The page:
Writers and composers : Gilbert and Sullivan
Director: Sasha Regan
Reviewer: Marina Spark
All male casts are often used to bring a fresh approach to classics and generally find success at least owing in part to the novelty of a drag act. Sasha Regan’s all-male The Mikado or The Town Of Titipu exceeds these normal successes and delivers Gilbert and Sullivan’s work in the manner that would have made the Victorian legends.
This is not Regan’s first foray into the world of an all-male Gilbert and Sullivan and she brings with her many seasoned professionals from her previous productions. Regan has a clear and comprehensive grasp of how to use her cast to the best of their talents. Regan does not seek to modernise the classic light opera but instead goes back to its roots and finds its principle features with great success.
The all-male cast in this production is not a fad or gimmick and while it does serve to lift the more slapstick elements of the humour there are performances that the most seasoned Soprano would be proud of. The ensemble are simply delightful and relish the mischief of The Mikado. The way in which these performers seamlessly and effortlessly interact with each other shows the strength of their connection as a cast.
There were a number of standout performances but it must be said that it is rare to see a cast that works quite so well together. Particular mention must go to Alan Richardson who plays Yum-Yum. Richardson’s voice needs to be heard to be believed. His power, precision and pitch is nothing short of miraculous. Katisha is played by Alex Weatherhill. Weatherhill brings power, comedy and pathos to the stage. David McKechnie plays Ko-Ko, the ill-fated Lord High Executioner. McKechnie has an incredible sense of comic timing and physicality, managing to steal the spotlight despite being surrounded by other vivid caricatures.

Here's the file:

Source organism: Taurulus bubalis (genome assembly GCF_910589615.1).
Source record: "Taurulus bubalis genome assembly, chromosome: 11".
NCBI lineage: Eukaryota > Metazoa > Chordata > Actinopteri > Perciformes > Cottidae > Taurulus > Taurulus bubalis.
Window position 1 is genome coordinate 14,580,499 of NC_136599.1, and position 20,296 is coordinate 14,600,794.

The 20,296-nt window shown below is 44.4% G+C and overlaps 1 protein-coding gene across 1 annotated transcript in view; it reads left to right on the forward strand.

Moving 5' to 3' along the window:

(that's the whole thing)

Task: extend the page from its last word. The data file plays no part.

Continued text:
The set by Ryan Dawson Laight is effective, functional, and dynamically utilised throughout. Despite the usual constraints of being a touring company the scene is set from the off and owning to the quality of the other aspects of the performance, it does not need to do any more than it does.
Unusually the instrumental work comes from a single piano played by musical director Richard Baker. This one man orchestra is clearly an incredibly talented musician as well as a gifted musical director, who balances conducting singers with almost non-stop piano playing.
This is a first-rate revival of a production that is over 130 years old. The Mikado is as relevant and raucously funny as the day it opened. Regan and her company do the production true justice. A real pedant may find that some of the lyrics are lost among the heavier accents but this does little to detract from the enjoyment of this fantastic production.
This is a family friendly show with something for everyone and will not disappoint. A better introduction to Gilbert and Sullivan will not be found elsewhere and seasoned fans will leave the auditorium raving about the show.
Runs until 10th June 2017 | Image: Scott Rylander